Preparing for Surgery & Procedure

Once you and your Doctor decide that you are a good candidate for bariatric surgery, you will need to learn what to expect from the recovery process and create a treatment plan for the best short-term and long-term results . Preparing mentally and physically for surgery is an important step toward a successful weightloss. Understanding the process and your role in it will help you recover more quickly and decrease complications.

Working with Your Doctor

Before surgery, your doctor will perform a complete physical examination to make sure you don’t have any conditions that could interfere with the surgery or the outcomes. Routine tests, such as blood tests and X-rays, are usually performed a week before any major surgery.

  • Discuss any medications you are taking with your family physician to see which ones you should stop taking before surgery
  • Talk with your doctor about options for preparing for potential blood replacement, including donating your own blood, medical interventions and other treatments, prior to surgery
  • If you are taking aspirin or anti-inflammatory medications or warfarin or any drugs that increase the risk of bleeding you will need to stop taking them one week before surgery to minimize bleeding
  • If you smoke, you should stop or cut down six weeks prior to surgery to reduce your risk for complications and improve your recovery
  • Have any tooth, gum, bladder or bowel problems treated before surgery to reduce the risk of infection later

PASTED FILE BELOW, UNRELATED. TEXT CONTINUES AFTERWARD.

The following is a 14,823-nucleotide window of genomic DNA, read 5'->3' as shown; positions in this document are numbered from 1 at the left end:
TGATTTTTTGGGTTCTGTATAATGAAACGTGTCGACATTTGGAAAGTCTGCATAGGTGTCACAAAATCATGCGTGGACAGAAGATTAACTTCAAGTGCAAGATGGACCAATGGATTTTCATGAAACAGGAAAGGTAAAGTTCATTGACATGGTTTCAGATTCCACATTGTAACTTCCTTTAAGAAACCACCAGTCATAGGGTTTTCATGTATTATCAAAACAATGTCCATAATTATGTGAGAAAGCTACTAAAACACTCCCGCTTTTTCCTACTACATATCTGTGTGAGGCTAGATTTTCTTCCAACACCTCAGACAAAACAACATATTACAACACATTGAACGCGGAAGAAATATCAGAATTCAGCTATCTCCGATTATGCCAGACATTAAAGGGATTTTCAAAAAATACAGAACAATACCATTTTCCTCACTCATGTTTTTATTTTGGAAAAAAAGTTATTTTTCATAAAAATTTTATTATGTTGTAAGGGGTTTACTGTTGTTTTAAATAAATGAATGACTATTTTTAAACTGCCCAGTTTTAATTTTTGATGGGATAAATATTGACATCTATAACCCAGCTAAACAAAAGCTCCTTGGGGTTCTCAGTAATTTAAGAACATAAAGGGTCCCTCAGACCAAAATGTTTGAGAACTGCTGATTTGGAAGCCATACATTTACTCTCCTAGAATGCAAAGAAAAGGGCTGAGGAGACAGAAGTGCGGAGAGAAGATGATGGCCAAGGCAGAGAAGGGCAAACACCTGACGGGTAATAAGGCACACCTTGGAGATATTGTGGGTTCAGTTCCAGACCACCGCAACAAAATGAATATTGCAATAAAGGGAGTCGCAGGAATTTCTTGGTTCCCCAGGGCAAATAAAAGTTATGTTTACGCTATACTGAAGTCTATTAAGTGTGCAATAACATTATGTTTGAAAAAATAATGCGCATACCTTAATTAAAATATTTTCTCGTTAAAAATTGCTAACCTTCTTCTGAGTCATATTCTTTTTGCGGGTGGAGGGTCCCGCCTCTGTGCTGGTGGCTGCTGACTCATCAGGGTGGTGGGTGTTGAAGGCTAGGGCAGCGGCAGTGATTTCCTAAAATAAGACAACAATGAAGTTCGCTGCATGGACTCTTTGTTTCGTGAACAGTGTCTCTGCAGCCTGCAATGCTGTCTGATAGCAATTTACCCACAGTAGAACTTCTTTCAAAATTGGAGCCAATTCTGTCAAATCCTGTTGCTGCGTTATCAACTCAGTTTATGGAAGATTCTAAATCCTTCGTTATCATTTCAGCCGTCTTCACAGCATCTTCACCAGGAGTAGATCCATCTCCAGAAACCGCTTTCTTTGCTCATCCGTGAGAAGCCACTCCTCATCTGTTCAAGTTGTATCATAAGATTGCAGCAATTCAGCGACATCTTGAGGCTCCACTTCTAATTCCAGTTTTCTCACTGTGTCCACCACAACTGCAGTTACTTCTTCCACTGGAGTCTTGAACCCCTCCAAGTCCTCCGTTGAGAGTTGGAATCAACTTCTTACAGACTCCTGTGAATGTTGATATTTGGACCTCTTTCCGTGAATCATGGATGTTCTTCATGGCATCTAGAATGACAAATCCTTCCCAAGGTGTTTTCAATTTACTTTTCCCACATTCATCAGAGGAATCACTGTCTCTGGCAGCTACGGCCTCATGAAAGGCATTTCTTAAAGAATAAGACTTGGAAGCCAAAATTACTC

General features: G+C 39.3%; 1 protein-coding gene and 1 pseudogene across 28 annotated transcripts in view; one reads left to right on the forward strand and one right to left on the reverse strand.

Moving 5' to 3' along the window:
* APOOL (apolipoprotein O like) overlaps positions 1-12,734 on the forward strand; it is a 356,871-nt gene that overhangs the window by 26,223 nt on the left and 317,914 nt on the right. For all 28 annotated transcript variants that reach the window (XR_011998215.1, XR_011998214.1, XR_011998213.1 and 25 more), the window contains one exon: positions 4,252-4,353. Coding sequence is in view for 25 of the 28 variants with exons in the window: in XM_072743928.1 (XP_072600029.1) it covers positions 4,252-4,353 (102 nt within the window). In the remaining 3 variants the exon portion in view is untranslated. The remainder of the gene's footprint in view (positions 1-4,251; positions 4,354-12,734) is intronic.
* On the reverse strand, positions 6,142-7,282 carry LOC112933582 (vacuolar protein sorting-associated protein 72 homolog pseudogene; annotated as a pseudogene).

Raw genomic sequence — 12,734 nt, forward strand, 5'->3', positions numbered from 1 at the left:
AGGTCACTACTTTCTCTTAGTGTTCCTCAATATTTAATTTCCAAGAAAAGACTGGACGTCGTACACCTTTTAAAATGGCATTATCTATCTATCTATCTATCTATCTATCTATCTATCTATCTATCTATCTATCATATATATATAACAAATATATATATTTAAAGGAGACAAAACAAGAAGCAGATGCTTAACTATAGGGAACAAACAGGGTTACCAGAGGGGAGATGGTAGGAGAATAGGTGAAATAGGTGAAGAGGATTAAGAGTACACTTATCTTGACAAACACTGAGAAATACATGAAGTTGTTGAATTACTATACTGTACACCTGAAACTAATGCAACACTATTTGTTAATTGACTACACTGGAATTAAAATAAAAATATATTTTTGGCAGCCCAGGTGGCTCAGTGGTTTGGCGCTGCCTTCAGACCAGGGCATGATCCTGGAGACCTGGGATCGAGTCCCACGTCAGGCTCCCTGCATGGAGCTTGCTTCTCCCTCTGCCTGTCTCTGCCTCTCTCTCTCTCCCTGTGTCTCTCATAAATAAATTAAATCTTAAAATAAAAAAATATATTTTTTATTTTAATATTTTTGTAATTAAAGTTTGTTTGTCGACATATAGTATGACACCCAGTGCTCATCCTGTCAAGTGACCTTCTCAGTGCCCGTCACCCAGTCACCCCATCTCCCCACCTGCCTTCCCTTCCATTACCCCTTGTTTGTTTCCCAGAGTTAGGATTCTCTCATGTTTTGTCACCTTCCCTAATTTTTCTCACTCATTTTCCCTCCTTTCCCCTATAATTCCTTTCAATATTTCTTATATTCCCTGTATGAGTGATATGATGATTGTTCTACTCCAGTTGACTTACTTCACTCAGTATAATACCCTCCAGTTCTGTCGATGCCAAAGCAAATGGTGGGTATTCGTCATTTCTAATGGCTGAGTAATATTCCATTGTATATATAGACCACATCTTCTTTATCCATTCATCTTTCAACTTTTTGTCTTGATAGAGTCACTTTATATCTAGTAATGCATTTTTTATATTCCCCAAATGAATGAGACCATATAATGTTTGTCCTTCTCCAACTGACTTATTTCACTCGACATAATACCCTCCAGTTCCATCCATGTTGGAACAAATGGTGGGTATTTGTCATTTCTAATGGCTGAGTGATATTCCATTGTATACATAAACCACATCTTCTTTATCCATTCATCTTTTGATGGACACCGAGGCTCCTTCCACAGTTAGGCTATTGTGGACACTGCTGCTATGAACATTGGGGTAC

• Eat a well-balanced diet, supplemented by a daily multivitamin with iron
  • Report any infections to your surgeon. Surgery cannot be performed until all infections have cleared up
  • Arrange for someone to help out with everyday tasks like cooking, shopping and laundry during the recovery process

Preparing for Procedure

If you are having Day Surgery, remember the following:

  • Have someone available to take you home, you will not be able to drive for at least 24 hours
  • Do not drink or eat anything in the car on the trip home from the hospital. The combination of anesthesia, food, and car motion may cause nausea or vomiting
  • After arriving home, wait until you are hungry before trying to eat. Follow post-surgery diet guidelines
  • • Take your pain medicine as directed. Begin the pain medicine as you start getting uncomfortable, but before you are in severe pain. If you wait to take your pain medication until the pain is severe, you will have more difficulty in controlling it